The two major political parties repeatedly return to the economy as a major battleground - but who wins that argument will go a long way to determining who is in Downing Street with exactly 100 days to go until the General Election.
Labour has pointed at the impact the squeeze on living standards has had on families, while the Conservatives have been at pains to stress that austerity has led to the roots of economic recovery.
Go to the one place in Britain where the vehicle of UK politics' exalted white van man is still churned out by the thousand, and you can find a microcosm of these two fundamental strands of electionomics in action.
This week, ahead of GDP numbers, the Vauxhall factory in Luton had a remarkable victory.
Vivaro vans are now rolling off the production line all morning and all afternoon. The second shift has returned. Output could reach in excess of 60,000 vans.
About half are badged Opel and will be exported to Europe via Purfleet docks, but plenty will be loaded on to transporters and find themselves sold to small businesses and fleet providers across Britain's recovering economy.
A banner announcing "hiring now for 2015" is draped across the entrance, and hundreds of new jobs have been created. The workers are delighted. And a more potent symbol of recovery you could not get.
Overall, in 2013, UK car production beat that in France, and the latest figures for 2014 were the best since the global financial crisis.
Investment in the second shift in Luton is just part of the £7bn of investment going into UK car factories from its foreign owners - in Vauxhall's case, the US giant General Motors.
Stephen Withey, launch manager for the Vivaro, said: "Five years ago we didn't know we were going to have a job ... everyone was quite worried and now everyone's very excited.
"There's a lot of new talent here which is great for the future, a lot of training going on which should help us with any recovery.
"We've just got to make sure we launch the second shift successfully ... work on quality and work on the throughput and then we will be successful going forward."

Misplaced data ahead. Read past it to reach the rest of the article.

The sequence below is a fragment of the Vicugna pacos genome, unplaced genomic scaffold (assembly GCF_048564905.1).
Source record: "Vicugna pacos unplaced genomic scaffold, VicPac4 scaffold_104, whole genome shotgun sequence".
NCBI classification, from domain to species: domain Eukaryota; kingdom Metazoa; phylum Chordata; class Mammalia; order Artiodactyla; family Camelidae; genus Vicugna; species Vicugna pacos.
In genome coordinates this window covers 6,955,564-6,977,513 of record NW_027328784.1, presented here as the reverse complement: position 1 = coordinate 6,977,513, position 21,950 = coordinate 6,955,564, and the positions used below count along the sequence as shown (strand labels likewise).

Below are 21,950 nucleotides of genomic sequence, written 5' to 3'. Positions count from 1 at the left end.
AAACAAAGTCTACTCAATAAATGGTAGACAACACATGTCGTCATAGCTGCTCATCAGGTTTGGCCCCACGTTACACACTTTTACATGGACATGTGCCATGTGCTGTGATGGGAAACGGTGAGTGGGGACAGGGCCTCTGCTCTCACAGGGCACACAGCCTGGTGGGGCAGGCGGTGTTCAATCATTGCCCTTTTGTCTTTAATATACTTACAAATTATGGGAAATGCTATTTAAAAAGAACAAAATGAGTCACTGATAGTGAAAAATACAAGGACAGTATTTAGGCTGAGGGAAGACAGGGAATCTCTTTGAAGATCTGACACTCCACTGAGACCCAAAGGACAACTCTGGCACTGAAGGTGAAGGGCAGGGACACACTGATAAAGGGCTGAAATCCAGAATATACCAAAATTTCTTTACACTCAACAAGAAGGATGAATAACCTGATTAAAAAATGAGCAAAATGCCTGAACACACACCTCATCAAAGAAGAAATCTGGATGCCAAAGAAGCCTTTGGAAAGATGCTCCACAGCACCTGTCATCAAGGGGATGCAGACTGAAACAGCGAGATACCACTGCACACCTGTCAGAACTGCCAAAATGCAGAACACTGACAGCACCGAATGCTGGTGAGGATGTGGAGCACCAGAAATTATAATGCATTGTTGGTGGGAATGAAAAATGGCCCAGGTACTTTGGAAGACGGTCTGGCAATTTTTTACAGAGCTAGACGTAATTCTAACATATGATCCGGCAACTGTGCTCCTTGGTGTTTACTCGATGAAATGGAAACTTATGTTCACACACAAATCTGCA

In a mirror of jobs figures, which show record vacancies, he says it was not easy to find 250 new workers.
So you might imagine George Osborne and David Cameron would be parked there for large swathes of the election campaign.
In terminal decline in the mid 2000s, now the UK car industry is spewing out three cars per minute.
However, in the story of the rise of this factory, there is also the other side of that coin. And Ed Miliband might want to visit it too.
The foundation of the success of this place is the "Corridor Agreement" struck here and at the Ellesmere Port Vauxhall Astra car factory too.
Essentially the existence of the factory, its contracts to build new vehicles and the current recovery stem back to a combination of pay cuts, freezes, and flexible working deals struck in 2011-2012.
Clive Sinclair, who checks the quality of the vans, said: "We had pay cuts, having to do overtime on Saturdays ... it was a struggle, it was hard, but we had to do what we had to do.
"Everyone had to knuckle down but we were fighting for our future."
Some workers saw 10% pay cuts and new workers were recruited on different pay scales.
The truth is that in the car industry at least, the much-maligned unions were hugely accommodating.
The workers traded lower wages for a job, and eventually now, more jobs. And what goes at the Vivaro plant, also applies across the country.
The very real squeeze on living standards could be seen to contain the roots of the economic recovery. It has been part of the plan. They are inextricably linked.
Britain as a whole has been on a corridor agreement.
Two questions follow: perhaps those in Government should be far more in awe of the sacrifice of workers rather their own genius in saving the economy.
And the Labour Party should ponder whether they would take the deal of jobs for wage freezes, if offered.
(c) Sky News 2015